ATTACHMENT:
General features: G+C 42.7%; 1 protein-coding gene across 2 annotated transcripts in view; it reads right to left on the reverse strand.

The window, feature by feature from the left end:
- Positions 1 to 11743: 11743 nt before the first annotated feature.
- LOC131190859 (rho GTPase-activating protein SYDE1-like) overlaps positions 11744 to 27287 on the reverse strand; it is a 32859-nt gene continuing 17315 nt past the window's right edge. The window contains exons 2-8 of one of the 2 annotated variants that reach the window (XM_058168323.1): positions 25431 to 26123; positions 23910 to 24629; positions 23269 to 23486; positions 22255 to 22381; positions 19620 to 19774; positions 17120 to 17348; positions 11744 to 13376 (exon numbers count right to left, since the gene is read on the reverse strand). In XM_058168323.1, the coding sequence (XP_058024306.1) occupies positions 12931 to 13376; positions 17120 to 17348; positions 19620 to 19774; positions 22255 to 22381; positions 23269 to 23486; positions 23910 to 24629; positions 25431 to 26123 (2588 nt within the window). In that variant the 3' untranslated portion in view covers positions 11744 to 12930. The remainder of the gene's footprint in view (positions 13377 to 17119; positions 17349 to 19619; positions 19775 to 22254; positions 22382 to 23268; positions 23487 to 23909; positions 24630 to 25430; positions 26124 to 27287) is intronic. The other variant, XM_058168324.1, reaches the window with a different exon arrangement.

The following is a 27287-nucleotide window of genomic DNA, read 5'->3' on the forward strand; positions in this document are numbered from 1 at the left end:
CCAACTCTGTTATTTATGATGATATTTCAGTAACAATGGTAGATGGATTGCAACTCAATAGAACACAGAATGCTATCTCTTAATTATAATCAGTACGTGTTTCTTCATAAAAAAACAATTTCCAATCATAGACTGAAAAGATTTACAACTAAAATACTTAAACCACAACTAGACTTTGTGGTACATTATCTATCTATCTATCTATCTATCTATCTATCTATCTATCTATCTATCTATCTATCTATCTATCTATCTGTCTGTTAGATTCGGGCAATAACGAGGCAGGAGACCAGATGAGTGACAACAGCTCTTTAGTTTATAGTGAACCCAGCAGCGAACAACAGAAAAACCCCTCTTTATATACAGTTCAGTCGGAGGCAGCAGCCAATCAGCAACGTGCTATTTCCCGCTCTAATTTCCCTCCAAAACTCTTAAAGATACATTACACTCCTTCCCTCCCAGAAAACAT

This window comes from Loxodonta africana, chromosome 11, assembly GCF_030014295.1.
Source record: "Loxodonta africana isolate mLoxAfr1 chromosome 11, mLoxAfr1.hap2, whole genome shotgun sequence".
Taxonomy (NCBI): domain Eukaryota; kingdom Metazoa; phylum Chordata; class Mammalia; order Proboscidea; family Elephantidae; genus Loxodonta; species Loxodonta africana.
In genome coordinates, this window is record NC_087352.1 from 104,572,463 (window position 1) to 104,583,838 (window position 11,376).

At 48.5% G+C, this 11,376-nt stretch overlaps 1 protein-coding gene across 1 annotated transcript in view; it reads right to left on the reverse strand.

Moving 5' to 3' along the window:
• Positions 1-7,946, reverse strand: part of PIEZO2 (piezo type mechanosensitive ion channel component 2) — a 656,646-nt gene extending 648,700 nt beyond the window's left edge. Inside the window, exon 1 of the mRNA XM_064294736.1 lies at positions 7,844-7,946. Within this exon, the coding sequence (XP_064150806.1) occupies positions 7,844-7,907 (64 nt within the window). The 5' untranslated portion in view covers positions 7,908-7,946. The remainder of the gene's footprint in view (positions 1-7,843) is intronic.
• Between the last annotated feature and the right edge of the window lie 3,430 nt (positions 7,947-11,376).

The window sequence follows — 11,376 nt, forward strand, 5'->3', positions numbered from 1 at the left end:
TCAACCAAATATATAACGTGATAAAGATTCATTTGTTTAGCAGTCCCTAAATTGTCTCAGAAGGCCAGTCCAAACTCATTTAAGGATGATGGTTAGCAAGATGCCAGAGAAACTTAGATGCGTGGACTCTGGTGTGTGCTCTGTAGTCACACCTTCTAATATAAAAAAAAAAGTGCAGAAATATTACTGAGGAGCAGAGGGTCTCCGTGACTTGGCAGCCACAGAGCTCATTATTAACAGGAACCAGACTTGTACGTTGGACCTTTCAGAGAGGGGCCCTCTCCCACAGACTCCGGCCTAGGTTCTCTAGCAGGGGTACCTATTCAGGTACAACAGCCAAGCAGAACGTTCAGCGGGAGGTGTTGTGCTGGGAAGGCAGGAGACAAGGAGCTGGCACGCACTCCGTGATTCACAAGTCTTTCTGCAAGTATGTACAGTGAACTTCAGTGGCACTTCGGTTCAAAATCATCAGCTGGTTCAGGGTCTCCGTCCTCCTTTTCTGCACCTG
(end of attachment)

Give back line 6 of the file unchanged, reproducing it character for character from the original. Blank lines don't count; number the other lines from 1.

CCAACTCTGTTATTTATGATGATATTTCAGTAACAATGGTAGATGGATTGCAACTCAATAGAACACAGAATGCTATCTCTTAATTATAATCAGTACGTGTTTCTTCATAAAAAAACAATTTCCAATCATAGACTGAAAAGATTTACAACTAAAATACTTAAACCACAACTAGACTTTGTGGTACATTATCTATCTATCTATCTATCTATCTATCTATCTATCTATCTATCTATCTATCTATCTATCTATCTATCTGTCTGTTAGATTCGGGCAATAACGAGGCAGGAGACCAGATGAGTGACAACAGCTCTTTAGTTTATAGTGAACCCAGCAGCGAACAACAGAAAAACCCCTCTTTATATACAGTTCAGTCGGAGGCAGCAGCCAATCAGCAACGTGCTATTTCCCGCTCTAATTTCCCTCCAAAACTCTTAAAGATACATTACACTCCTTCCCTCCCAGAAAACAT